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The Allen Institute, the Chan Zuckerberg Initiative, and the University of Washington (UW) yesterday launched the Seattle Hub for Synthetic Biology, a collaboration that will build new technologies to record the history of cells over time. It will be led by UW Medicine researchers Jay Shendure, MD, PhD; Marion Pepper, PhD; Cole Trapnell, PhD; and Jesse Gray, PhD. The Hub will build on technology pioneered at the Allen Discovery Center for Cell Lineage Tracing and UW Medicine’s Brotman Baty Institute for Precision Medicine.

“Imagine being able to put a smartwatch into each of your cells to record the genome itself and everything that cell is experiencing,” says Jay Shendure, executive director of the Seattle Hub for Synthetic Biology and a professor of genome sciences at the University of Washington School of Medicine. “Currently, when biologists take measurements, we’re limited to either observing how a few things change over time with a microscope, or to measuring everything but only at the moment in time that we break open the cell. With the kind of genomic smart watch that we’re aiming to build, one could recover the full autobiography of each cell, rather than only the last page.”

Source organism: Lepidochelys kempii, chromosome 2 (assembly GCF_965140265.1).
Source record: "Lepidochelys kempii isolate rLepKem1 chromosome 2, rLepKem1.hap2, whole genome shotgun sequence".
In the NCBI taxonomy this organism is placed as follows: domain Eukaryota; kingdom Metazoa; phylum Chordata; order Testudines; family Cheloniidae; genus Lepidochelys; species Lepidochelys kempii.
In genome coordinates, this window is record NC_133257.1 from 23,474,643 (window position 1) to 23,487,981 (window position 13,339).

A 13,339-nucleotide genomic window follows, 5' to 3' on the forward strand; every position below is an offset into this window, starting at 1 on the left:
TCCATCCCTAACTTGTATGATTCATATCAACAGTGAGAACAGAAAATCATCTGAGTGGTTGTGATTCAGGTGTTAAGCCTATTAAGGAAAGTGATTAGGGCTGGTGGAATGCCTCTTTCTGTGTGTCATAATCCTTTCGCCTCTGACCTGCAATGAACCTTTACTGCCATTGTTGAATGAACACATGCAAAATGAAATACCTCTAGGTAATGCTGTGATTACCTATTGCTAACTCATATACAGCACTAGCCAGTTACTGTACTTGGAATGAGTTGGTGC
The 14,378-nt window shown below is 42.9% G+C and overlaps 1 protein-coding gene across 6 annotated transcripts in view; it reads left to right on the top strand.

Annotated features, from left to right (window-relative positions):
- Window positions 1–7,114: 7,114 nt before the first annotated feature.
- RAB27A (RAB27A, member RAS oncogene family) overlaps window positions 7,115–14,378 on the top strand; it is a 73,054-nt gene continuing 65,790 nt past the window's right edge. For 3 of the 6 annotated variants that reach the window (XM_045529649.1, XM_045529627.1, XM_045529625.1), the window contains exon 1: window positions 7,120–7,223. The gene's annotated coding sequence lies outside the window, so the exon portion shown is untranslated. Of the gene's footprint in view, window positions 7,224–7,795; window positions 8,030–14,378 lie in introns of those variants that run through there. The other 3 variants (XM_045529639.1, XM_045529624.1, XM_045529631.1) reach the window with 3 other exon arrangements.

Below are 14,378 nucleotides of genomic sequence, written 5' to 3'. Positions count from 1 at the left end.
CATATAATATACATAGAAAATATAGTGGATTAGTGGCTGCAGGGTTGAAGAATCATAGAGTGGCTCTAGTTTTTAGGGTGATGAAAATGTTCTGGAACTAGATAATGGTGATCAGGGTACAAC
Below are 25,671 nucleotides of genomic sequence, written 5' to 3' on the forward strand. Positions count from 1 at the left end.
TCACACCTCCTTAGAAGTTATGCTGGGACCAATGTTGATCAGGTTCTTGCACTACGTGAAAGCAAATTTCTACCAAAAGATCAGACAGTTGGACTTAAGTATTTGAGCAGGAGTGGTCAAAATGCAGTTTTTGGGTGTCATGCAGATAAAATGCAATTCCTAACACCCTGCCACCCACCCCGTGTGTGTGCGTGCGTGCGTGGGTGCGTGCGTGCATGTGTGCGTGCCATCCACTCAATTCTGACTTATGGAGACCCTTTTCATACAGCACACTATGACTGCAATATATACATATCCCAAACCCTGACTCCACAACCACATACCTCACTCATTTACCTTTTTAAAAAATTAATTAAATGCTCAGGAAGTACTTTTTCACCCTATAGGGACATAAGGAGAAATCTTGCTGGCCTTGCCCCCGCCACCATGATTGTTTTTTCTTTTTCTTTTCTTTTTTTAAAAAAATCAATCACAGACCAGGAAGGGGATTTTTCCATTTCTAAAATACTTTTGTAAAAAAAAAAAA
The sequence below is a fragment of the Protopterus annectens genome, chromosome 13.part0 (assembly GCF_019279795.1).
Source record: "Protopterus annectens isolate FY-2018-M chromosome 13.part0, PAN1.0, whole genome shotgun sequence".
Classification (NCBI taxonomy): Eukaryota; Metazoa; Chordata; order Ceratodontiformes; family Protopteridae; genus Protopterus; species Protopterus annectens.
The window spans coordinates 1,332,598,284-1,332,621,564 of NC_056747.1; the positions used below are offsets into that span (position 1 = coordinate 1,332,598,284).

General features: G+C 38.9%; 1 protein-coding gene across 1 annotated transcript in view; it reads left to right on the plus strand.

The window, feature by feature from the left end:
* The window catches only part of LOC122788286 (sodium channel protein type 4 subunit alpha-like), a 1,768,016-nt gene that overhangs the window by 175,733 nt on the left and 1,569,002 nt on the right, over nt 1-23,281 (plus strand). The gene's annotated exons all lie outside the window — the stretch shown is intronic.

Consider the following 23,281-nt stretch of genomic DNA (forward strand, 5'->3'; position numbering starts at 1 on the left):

New insights into health and disease, these researchers say, could provide “unprecedented clarity into how biological events unfold over time, including the causal chain of molecular and cellular events that begins with a genetic mutation and culminates in a developmental disease seen in the clinic,” according to a release. The technology will be proven as research tools to study changes in cells in the context of development and immunology, with the goal of extending the project into diverse research, diagnostic, and clinical applications. 

“We are incredibly excited to enter this new era of collaboration to tackle big moonshot projects in partnership with others,” says Rui Costa, DVM, PhD, President and CEO of the Allen Institute. “We’re bringing together experts in genomic engineering and synthetic biology to advance a new age of experimentation that will allow us to record the history of biological events in our cells, and eventually to design new, smart interventions for disease.” 

Findings from the new institute will be shared widely with the scientific community to fuel progress in labs throughout the Pacific Northwest and around the world. 

“Every cell in our body has its own unique history. By developing new technologies to measure and understand the history of our cells over time, including how they are impacted by the environment around them, genetic mutations, and other factors, we can expand scientists’ understanding of what happens at the cellular level when we go from healthy to sick and help pinpoint the earliest causes of disease,” says Priscilla Chan, co-founder and co-CEO of the Chan Zuckerberg Initiative.

“The Seattle Hub for Synthetic Biology demonstrates the enormous potential impact of values-driven partnerships, and it represents a new way of thinking about how we can solve problems more quickly and effectively through scientific collaboration,” says UW president Ana Mari Cauce. “Our shared values, paired with our complimentary perspectives and strengths, are a recipe for success, and I can’t wait to see what this team will accomplish together.”

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